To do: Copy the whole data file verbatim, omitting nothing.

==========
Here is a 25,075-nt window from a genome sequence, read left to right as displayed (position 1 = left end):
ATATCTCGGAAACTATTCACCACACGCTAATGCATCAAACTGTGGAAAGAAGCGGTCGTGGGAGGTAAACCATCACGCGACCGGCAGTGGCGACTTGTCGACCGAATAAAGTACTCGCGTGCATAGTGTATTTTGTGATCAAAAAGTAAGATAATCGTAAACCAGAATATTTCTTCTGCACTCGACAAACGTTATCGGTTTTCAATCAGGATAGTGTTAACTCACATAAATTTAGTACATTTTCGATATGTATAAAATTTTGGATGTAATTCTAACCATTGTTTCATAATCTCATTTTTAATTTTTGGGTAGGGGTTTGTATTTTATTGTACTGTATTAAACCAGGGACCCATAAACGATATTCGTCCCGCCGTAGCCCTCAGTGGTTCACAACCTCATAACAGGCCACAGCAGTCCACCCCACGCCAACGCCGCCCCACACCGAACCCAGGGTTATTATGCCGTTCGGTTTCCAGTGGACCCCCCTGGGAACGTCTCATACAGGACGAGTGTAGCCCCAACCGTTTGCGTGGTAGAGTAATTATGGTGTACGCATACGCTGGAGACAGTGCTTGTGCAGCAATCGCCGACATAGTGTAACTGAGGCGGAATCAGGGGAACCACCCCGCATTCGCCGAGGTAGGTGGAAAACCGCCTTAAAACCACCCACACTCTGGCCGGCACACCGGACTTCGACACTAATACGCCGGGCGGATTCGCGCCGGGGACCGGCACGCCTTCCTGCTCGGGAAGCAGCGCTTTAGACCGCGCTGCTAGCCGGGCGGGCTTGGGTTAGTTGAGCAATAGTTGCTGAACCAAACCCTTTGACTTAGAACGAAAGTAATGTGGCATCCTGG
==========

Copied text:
Here is a 25,075-nt window from a genome sequence, read left to right as displayed (position 1 = left end):
ATATCTCGGAAACTATTCACCACACGCTAATGCATCAAACTGTGGAAAGAAGCGGTCGTGGGAGGTAAACCATCACGCGACCGGCAGTGGCGACTTGTCGACCGAATAAAGTACTCGCGTGCATAGTGTATTTTGTGATCAAAAAGTAAGATAATCGTAAACCAGAATATTTCTTCTGCACTCGACAAACGTTATCGGTTTTCAATCAGGATAGTGTTAACTCACATAAATTTAGTACATTTTCGATATGTATAAAATTTTGGATGTAATTCTAACCATTGTTTCATAATCTCATTTTTAATTTTTGGGTAGGGGTTTGTATTTTATTGTACTGTATTAAACCAGGGACCCATAAACGATATTCGTCCCGCCGTAGCCCTCAGTGGTTCACAACCTCATAACAGGCCACAGCAGTCCACCCCACGCCAACGCCGCCCCACACCGAACCCAGGGTTATTATGCCGTTCGGTTTCCAGTGGACCCCCCTGGGAACGTCTCATACAGGACGAGTGTAGCCCCAACCGTTTGCGTGGTAGAGTAATTATGGTGTACGCATACGCTGGAGACAGTGCTTGTGCAGCAATCGCCGACATAGTGTAACTGAGGCGGAATCAGGGGAACCACCCCGCATTCGCCGAGGTAGGTGGAAAACCGCCTTAAAACCACCCACACTCTGGCCGGCACACCGGACTTCGACACTAATACGCCGGGCGGATTCGCGCCGGGGACCGGCACGCCTTCCTGCTCGGGAAGCAGCGCTTTAGACCGCGCTGCTAGCCGGGCGGGCTTGGGTTAGTTGAGCAATAGTTGCTGAACCAAACCCTTTGACTTAGAACGAAAGTAATGTGGCATCCTGG